Morton lived in a world in which the paying patient was the key to medical and dental success. Competition was fierce, and the most successful practitioner was the one who could offer some unique service to his clientele. Morton also lived in a world that regarded and rewarded discovery as the fruit of individual dedication and genius. In spite of his knowledge of the endeavors of others, Morton saw himself as the sole discoverer of inhalational anesthesia. It was acting on this perception that destroyed Morton. Discovery is not a momentary intervention by a unique individual, however, but a process. It is clear that Morton had an important place as midwife to anesthesia. It was not a role that no one else could have played. Much wider determinants were at work. Morton’s work was spawned by very general changes in the practice of surgery, and by very local influences on the practice of dentistry. He doggedly dedicated himself to realizing a principle that was not enunciated solely by him or anyone else, and he promoted an agent that had not been discovered by him or whose actions were known only to him. No one person “discovered” anesthesia. Morton did, however, make an early persuasive public demonstration of the power of ether to restrict pain during surgical operations.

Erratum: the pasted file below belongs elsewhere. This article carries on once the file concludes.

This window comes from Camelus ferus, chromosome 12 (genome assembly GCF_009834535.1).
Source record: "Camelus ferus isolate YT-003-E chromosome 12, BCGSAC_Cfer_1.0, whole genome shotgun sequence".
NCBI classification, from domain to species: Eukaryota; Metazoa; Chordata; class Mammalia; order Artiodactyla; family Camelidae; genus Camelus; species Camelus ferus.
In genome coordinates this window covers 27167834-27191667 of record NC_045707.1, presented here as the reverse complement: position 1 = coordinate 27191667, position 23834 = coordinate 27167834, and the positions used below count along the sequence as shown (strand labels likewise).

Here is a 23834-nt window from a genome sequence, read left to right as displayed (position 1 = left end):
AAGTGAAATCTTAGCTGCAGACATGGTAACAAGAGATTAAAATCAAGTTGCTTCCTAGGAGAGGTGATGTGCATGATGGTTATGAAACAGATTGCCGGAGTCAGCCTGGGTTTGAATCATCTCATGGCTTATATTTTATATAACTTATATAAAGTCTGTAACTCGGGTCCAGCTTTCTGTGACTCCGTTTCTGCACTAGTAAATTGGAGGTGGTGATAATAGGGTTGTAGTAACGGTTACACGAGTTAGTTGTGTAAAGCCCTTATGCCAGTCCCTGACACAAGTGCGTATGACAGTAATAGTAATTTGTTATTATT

A volume of Morton’s letters and papers relating to ether is in the Massachusetts Historical Society, Boston. Morton’s published works, and early works about him, are nearly all polemical interventions into the priority dispute. From 26 Nov. 1846 he published, usually weekly, Circular: Morton’s Letheon, containing the results of his researches (see the back page of the Boston Medical and Surgical Journal, 9 Dec. 1846). Morton began to include in these sheets correspondence and news clippings, and they were then reissued in pamphlet form (first ed., 1846) with the same title and the significant subtitle Cautioning Those Who Attempt to Infringe upon His Legal Rights. In 1847 he published Remarks on the Proper Mode of Administering Sulphuric Ether by Inhalation. In the same year from Paris a pamphlet appeared documenting Morton’s claims, Mémoire sur la Découverte du Nouvel Emploi de l’Éther Sulfurique Suivi des Pièces Justificatives. In 1850 he issued a brochure in response to James Young Simpson’s claims for chloroform, On the Physiological Effects of Sulphuric Ether and Its Superiority to Chloroform. In the same year also appeared Remarks on the Comparative Value of Ether and Chloroform, with Hints upon Natural and Artificial Teeth. The Index-Catalogue of the Library of the Surgeon General’s Office also lists a dental publication from 1848, the second edition of On the Loss of the Teeth and the Modern Way of Restoring Them. Early accounts of Morton’s career are all polemical, including B. P. Poore, Historical Materials for the Biography of W. T. G. Morton (1856); N. P. Rice, Trials of a Public Benefactor, as Illustrated by the Discovery of Etherization (1859); and H. J. Bigelow, “A History of the Discovery of Modern Anaesthesia,” in A Century of American Medicine (1876). Pamphlets relating to the priority dispute can be found in the annotated catalog by John F. Fulton and Madeline E. Stanton, The Centennial of Surgical Anesthesia (1946). The best modern secondary source dealing with the early history of anesthesia is, without question, Barbara M. Duncum, The Development of Inhalation Anaesthesia (1994).